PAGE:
Current Title, Department, Employer:
PhD Student in the lab of Associate Professor Takanori Kokubun
Graduate Course of Health and Social Service, Saitama Prefectural University, Japan

I was born in Saitama, Japan, and have lived there all my life. I studied for my bachelor’s and master’s degrees at Saitama Prefectural University. During my bachelor’s course, I learned about Physical Therapy in the Department of Health and Social Service Public Health. After my undergraduate course, I got my national license as a physical therapist, and I started clinical work in an orthopedic clinic and research work as a master’s course graduate student. During my master’s course, I followed a specialization in rehabilitation and medical science. Last spring, I was accepted as a PhD student at Saitama Prefectural University. I have been at Takanori Kokubun Lab since my junior year as an undergrad.

Who have been your mentors?
One of the most important mentors for my scientific career was Prof. Takanori Kokubun, who took me into the research field and taught me science is fun! When I was an undergraduate, I took his anatomy and human kinematics class, and he taught me physical therapy is applied science in mechanobiology. It was a great experience that inspired me to pursue further research opportunities. Then, I started my research career in his lab. Now I enjoy working here, and fun science. Dr. Megan Killian was also an amazing mentor for me. I studied in Killian-Abraham Lab. at the University of Michigan as a visiting scholar in 2022. It was really short-term, but I learned about her beautiful work and hospitality. Everyone in these labs and my friends were fantastic and offered great supervision and advice.

What are your specific research areas and expertise?
My project is focused on the mechanobiology of tendon development based on biology and my knowledge based on clinical experience in physical therapy. Physical therapy is a clinical practice in rehabilitation patient care that is far from basic science research. However, it provides us an excellent opportunity to think about theoretical questions about pathogenesis, loading, and its response from the viewpoints of kinesiology, biology, and physiology. Therefore, my project is based on these theoretical mechanisms but uses animal models to elucidate the mechanical force applied to the body and the resulting tendon morphogenesis and degeneration.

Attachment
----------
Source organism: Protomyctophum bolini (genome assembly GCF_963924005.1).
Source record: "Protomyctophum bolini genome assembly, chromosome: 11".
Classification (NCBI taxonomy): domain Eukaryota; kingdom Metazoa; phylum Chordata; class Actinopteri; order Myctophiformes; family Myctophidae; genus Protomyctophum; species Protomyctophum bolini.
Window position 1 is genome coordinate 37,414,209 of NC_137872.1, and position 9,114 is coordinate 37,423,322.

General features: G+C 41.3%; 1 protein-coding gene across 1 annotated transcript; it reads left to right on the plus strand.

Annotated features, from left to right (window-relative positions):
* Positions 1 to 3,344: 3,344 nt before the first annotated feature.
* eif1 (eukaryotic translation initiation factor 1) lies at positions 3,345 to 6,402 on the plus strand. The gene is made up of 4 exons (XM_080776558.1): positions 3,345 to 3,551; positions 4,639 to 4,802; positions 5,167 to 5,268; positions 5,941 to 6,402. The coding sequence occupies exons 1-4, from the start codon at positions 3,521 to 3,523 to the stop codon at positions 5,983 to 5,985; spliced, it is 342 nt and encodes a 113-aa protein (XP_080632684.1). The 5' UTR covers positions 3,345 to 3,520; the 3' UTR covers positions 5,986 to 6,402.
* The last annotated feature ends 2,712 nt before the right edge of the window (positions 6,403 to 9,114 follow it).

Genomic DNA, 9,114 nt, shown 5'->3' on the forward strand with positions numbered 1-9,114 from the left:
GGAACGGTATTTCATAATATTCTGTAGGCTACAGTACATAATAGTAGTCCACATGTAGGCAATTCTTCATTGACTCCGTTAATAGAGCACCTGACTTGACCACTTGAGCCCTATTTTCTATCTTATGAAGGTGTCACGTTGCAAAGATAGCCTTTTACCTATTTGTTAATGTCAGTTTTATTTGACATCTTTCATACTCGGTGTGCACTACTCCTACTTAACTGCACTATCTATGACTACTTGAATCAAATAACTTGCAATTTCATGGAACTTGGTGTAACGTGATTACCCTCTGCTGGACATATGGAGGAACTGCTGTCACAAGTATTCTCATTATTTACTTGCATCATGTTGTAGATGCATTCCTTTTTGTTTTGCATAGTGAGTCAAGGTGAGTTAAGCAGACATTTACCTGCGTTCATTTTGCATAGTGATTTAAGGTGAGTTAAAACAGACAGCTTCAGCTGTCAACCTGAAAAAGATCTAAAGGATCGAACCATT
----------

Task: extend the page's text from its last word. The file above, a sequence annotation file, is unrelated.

What are you currently working on?
I’m currently working on my thesis project, which analyzes the relationship between the development of locomotion ability and tendon maturation mechanism from embryo to postnatal phase in mice. I will redefine the mechanical force in postnatal mice into internal and external forces and evaluate each effect on tendon development.

What has been the biggest challenge for you in your research?
Establishing the theoretical novel mouse model is the biggest challenge for me. Dexterity was required as I performed microsurgery by myself, inserting a needle into the teeny-tiny bones of mice in the early postnatal phase.

What project(s) are you looking forward to in the near future?
I’m hoping to share the new findings based on my novel animal model to control mechanical force in loading.

What do you want to do next in your career?
I would love to research as a PostDoc in the field of biology and bioengineering in the U.S. I have specific knowledge about mechanical forces such as locomotion and movement based on physical therapy. However, I’m not an expert in biology, so I want to be a person who bridges the gap between knowledge in biological research and physical therapy practice. Of course, I would like to get some research skills in biological and bioengineering. After the PosDoc period, I want to continue working on research in academia and the ORS tendon section.

What advice would you give young investigators in the field?
Enjoy science by not only learning about the research process and techniques but also understanding theoretical mechanisms in research.

When you’re not in the lab, what do you like to do for fun?
Outside of the lab, I love watching TV dramas. Now, I am thinking of trying free climbing, so I bought new climbing shoes in Long Beach at the ORS 2024 Annual Meeting.

What resources would you like to see available from the ORS Tendon Section?
I would like to see online lectures and webinars, as it is difficult for people like me who are affiliated with laboratories outside the U.S. to connect easily with the ORS community.

How can we follow you?
Personal Twitter | Personal LinkedIn | ResearchGate | Lab Website